“Syria is an Arab country, and the Arab countries have suffered the most consequences of the war in Syria. So there must be an active and positive Arab role in efforts to reach a political solution, on the basis of UNSC Resolution 2254, that will preserve the integrity of Syria, that Syrians will accept, that will restore to Syria its peace, security and stability, that will create conditions conducive for the return of refugees, that will bring about national reconciliation and that would restore to Syria its role as a pillar of stability in the region and in the Arab order,” Safadi added.
 
Meanwhile, the Ramtha check point between Jordan and Syria will continue to act as a crossing for humanitarian supplies under a UN resolution renewing its mandate, Safadi told the news agency, noting that the area was used for the same purpose when Syria’s southwest was under the opposition’s control. 
 
He stressed his confidence in the Jordan Armed Forces-Arab Army and their ability to protect the borders and ensure the security of Jordan, noting as well that Jordan coordinates constantly with Russia and other members of the international community on efforts for stabilising southwest Syria.
 
“It was the Jordanian-Russian cooperation that allowed for reconciliation agreements that really minimised the fighting and the destruction that could have happened when the Syrian government forces began their push for the return back,” he said.
 
“We have 378 kilometres of border [with Syria]... We have aborted many [penetration] attempts in the past. We continue to be resilient. We continue to be very watchful, because ensuring our security is something that is naturally a top priority,” Safadi added.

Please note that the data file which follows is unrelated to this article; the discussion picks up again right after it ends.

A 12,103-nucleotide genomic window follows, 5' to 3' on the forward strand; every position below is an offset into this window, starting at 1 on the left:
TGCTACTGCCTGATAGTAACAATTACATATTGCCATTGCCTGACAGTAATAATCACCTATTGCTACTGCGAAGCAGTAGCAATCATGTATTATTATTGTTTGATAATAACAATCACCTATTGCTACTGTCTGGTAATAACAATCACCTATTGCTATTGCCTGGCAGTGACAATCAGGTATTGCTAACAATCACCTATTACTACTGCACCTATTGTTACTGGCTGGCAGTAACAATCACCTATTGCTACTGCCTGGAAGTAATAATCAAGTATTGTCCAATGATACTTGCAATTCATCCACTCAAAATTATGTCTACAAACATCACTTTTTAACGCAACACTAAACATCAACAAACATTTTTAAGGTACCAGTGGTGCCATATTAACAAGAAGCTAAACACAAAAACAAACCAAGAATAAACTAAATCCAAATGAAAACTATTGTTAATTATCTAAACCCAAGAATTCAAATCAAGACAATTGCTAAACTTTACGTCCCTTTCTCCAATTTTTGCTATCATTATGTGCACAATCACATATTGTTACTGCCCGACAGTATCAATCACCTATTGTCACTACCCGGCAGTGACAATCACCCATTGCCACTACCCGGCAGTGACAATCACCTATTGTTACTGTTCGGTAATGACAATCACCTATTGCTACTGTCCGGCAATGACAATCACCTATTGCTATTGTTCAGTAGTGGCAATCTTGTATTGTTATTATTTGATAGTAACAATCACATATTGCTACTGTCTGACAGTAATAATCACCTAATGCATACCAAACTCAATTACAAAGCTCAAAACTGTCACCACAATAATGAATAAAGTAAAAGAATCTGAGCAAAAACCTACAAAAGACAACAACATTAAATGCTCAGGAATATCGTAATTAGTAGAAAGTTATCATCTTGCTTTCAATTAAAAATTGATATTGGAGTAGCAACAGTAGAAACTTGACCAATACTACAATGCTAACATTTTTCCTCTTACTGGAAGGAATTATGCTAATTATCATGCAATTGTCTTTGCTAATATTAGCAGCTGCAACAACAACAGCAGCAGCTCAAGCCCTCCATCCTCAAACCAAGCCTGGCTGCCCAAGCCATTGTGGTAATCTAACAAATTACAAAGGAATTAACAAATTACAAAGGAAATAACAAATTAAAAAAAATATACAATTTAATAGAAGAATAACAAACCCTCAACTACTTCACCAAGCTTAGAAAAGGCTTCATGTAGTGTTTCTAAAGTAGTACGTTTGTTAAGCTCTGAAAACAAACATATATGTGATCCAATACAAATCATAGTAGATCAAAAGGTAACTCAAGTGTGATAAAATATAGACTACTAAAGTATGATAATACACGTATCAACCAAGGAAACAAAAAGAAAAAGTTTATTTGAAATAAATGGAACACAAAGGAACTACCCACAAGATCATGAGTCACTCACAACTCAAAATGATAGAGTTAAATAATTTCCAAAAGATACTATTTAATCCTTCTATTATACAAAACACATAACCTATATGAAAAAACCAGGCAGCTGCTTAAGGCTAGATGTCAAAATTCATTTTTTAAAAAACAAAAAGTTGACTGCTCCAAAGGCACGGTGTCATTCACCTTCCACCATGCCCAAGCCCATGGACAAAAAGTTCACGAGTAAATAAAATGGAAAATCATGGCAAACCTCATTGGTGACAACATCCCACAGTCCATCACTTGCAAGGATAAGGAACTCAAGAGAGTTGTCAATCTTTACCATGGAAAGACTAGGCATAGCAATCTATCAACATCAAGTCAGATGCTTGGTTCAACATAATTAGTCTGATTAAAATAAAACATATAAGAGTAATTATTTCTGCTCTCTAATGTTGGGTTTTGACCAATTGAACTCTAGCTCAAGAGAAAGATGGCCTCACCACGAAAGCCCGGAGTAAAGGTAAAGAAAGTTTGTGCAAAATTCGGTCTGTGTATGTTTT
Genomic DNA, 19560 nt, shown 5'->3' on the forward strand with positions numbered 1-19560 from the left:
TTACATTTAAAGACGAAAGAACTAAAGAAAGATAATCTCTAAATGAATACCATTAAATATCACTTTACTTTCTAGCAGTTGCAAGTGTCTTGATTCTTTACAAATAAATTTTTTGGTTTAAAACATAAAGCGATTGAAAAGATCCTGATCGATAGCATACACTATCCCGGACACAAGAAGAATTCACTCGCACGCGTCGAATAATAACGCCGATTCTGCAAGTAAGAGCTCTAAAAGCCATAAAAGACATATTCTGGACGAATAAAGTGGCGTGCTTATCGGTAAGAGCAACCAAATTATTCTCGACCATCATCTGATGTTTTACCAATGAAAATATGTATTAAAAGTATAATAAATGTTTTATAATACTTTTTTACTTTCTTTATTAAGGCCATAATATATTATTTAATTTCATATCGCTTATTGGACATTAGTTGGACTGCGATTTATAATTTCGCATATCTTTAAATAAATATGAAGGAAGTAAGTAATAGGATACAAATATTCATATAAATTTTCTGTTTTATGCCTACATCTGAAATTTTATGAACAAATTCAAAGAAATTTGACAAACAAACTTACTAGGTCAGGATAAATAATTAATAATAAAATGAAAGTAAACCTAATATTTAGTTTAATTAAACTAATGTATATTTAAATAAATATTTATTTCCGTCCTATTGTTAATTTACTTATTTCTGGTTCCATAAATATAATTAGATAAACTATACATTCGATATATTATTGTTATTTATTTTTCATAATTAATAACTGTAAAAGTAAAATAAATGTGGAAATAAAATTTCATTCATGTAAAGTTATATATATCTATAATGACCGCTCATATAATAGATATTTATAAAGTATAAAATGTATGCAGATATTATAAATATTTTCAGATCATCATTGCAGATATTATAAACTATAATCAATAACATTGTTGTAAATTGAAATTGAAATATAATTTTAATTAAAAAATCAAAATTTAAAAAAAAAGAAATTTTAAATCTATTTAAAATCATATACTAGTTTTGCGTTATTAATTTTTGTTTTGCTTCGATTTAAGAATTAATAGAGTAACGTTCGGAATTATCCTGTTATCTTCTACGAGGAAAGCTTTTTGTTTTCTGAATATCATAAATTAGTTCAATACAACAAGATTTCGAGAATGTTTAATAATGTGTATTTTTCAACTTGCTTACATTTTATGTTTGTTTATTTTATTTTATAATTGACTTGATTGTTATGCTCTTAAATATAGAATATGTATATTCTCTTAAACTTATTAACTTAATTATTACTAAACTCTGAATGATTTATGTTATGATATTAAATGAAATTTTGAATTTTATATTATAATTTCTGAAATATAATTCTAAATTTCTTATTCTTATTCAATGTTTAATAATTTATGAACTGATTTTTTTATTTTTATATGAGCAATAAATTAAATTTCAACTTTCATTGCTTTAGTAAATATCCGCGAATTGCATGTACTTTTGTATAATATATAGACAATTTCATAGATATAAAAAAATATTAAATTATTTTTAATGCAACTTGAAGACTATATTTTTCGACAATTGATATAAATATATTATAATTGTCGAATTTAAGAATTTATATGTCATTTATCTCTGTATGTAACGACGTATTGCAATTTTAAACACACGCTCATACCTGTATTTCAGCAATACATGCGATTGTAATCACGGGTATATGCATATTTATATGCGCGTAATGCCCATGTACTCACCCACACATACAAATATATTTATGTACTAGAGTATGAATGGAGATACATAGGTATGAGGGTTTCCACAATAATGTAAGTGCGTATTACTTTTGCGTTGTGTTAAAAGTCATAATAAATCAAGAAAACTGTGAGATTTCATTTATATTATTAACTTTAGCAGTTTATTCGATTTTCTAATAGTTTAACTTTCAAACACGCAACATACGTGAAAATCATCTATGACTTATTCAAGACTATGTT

He noted that stabilisation efforts are not only restricted to the military and security component, “because if people are starved and are not protected, if people do not have food, then radicals and terrorists will try to penetrate through these disparate conditions and exploit the needs of the people to spread their agenda of hate and build support”.
 
“So... we also have to address the humanitarian aspect and to ensure that stabilisation efforts are sufficient, that people are provided for, that people feel safe and secure,” he said.
 
Need, despair and ignorance are the best allies of radicalism, the minister stressed, adding that that international efforts must be consorted to make sure those consolidated do not prevail.
 
On the resumption of Jordanian flights to Syria, the minister told the agency that “it’s a technical decision”, as halting flights over the Syrian airspace was a security measure and once the security assessment is completed, and concerned officials are satisfied that there is no security risk, the two sides will address arrangements to resume flights.
 
Regarding members of White Helmets in Jordan, Safadi said that the majority of the 422 Syrians from the civil defence who were allowed to enter the Kingdom have relocated to other countries, while 42 members, whose relocation processes are yet to be completed remain in Jordan.
 
“We are in agreement with the countries who had asked us to allow them in that they have to accelerate this process,” he added, stressing that Jordan accepted them as refugees on a transit basis after some Western countries made binding written commitments they would relocate them out of the Kingdom.